3. Invite more voices of colour to your school to showcase the range of Black experience. For example engaging those involved in the arts, political spaces, music, dance, and various professions.
  4. Ask for support, either from your colleagues, or mentors. Avoid putting all the  labour on the one or two black adults in the building but rather to look for resources both within the district and wider community. Create a space within your school to discuss challenges and highlight solutions.This work is never effective when it’s done alone.
  5. Build collaborations between parents and schools in preparation for this month. Parents need an opportunity to advocate for their  child or youth’s experience at school. 
  6. Make space for creative ideas from students who want to celebrate Black History Month, and advocate for their ideas. 
  7. Give yourself grace, and patience, you are up against generations of hurt. Things don’t change overnight. 
  8. Seek out community engagement activities and request continuing education opportunities relating to J.E.D.I values (Justice, Equity, Diversity & Inclusion).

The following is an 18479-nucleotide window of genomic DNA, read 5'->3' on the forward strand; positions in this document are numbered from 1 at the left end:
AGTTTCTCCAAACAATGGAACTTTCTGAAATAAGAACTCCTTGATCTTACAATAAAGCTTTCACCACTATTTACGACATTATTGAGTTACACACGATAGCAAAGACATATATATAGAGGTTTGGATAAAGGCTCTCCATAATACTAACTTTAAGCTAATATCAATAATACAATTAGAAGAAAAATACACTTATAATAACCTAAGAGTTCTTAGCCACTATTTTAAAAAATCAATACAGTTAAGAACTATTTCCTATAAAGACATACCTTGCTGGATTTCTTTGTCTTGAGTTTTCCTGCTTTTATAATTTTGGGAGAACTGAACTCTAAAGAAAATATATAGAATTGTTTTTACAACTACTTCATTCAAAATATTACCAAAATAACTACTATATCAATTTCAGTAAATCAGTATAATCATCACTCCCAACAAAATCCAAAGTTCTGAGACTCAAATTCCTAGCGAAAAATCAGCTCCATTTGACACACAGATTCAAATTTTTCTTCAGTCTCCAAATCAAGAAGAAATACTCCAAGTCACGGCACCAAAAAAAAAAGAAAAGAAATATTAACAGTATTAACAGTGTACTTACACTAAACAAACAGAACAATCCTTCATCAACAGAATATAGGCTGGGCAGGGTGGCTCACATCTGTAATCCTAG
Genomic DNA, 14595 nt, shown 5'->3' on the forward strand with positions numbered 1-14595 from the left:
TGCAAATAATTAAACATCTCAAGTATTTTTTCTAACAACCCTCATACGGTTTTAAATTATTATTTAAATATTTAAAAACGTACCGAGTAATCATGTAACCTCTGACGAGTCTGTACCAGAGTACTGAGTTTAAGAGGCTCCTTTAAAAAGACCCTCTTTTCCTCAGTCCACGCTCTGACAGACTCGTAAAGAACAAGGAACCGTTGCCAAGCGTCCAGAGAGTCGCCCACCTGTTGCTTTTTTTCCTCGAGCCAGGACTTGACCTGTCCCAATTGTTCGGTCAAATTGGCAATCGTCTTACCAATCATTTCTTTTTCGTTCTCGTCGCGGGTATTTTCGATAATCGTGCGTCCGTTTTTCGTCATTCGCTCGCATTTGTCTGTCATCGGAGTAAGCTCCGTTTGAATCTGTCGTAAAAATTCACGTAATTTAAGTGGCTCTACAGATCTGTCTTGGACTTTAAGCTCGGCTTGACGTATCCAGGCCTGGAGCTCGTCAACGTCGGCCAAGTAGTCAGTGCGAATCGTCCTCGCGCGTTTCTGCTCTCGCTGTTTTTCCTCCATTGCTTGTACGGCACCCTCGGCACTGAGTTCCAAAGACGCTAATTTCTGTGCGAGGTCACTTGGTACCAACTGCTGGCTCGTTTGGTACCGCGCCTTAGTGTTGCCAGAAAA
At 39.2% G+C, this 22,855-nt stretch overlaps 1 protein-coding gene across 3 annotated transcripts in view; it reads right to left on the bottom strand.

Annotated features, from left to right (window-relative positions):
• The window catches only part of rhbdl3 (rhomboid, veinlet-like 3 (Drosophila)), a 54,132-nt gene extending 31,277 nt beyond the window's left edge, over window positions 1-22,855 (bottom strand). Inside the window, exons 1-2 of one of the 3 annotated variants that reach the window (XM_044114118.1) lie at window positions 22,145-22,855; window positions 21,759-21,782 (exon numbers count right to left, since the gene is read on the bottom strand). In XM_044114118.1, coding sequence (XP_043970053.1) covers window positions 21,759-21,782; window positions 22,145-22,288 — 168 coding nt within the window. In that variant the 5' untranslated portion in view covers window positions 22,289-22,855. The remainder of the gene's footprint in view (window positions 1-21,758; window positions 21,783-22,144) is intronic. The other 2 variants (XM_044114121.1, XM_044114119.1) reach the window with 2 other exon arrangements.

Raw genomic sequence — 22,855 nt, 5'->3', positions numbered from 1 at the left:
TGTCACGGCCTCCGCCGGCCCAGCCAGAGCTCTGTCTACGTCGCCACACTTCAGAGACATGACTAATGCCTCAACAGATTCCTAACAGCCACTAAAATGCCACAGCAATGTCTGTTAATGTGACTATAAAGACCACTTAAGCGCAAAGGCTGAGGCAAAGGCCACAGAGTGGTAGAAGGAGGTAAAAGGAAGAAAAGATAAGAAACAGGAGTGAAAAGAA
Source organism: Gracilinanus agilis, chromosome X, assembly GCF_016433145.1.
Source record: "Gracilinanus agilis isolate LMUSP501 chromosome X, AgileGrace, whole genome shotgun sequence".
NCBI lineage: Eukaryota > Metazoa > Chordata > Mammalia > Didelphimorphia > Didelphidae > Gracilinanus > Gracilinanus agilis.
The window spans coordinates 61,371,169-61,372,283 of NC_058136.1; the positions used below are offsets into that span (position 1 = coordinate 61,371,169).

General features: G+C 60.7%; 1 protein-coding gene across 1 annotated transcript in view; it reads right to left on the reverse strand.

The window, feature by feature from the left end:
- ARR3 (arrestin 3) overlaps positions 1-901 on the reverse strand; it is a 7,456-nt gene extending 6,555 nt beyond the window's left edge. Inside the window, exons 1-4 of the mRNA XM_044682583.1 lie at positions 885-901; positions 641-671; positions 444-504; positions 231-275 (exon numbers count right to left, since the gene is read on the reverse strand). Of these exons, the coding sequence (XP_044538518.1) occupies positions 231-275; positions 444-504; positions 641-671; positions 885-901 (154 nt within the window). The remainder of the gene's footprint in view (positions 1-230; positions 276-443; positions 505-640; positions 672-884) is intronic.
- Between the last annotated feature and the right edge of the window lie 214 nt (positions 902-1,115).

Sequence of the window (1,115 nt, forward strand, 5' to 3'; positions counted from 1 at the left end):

9. Celebrate diversity with tangible action items that help others understand how to participate in advocacy work.
  10. Strive to make black history month elicit feelings of pride for black students rather than discomfort and frustration. Black History Month should leave black students feeling proud to be black because of the incredible history of excellence that has been showcased. 
  11. Make it your goal to have a well educated school population who is familiar with the contributions of black people throughout history.

Remember that Black History Month is not about educating black students. We already know about black excellence. We don’t need your help. As a black student I can name hundreds of names of white excellence. I would like to know that my peers can say the same thing for black people who have made amazing contributions to history.  

Coauthored by Parker Johnson and Kerlinda Chatwin

Learn more about Parker’s Johnson’s mentoring services. 

Additional Resources for Educators and Parents


Big Dreamers: The Canadian Black History Activity Book for Kids Volume 1 (2nd Edition) : Newton, Akilah, Gabay, Tami, Murrell Cox, Danielle: Books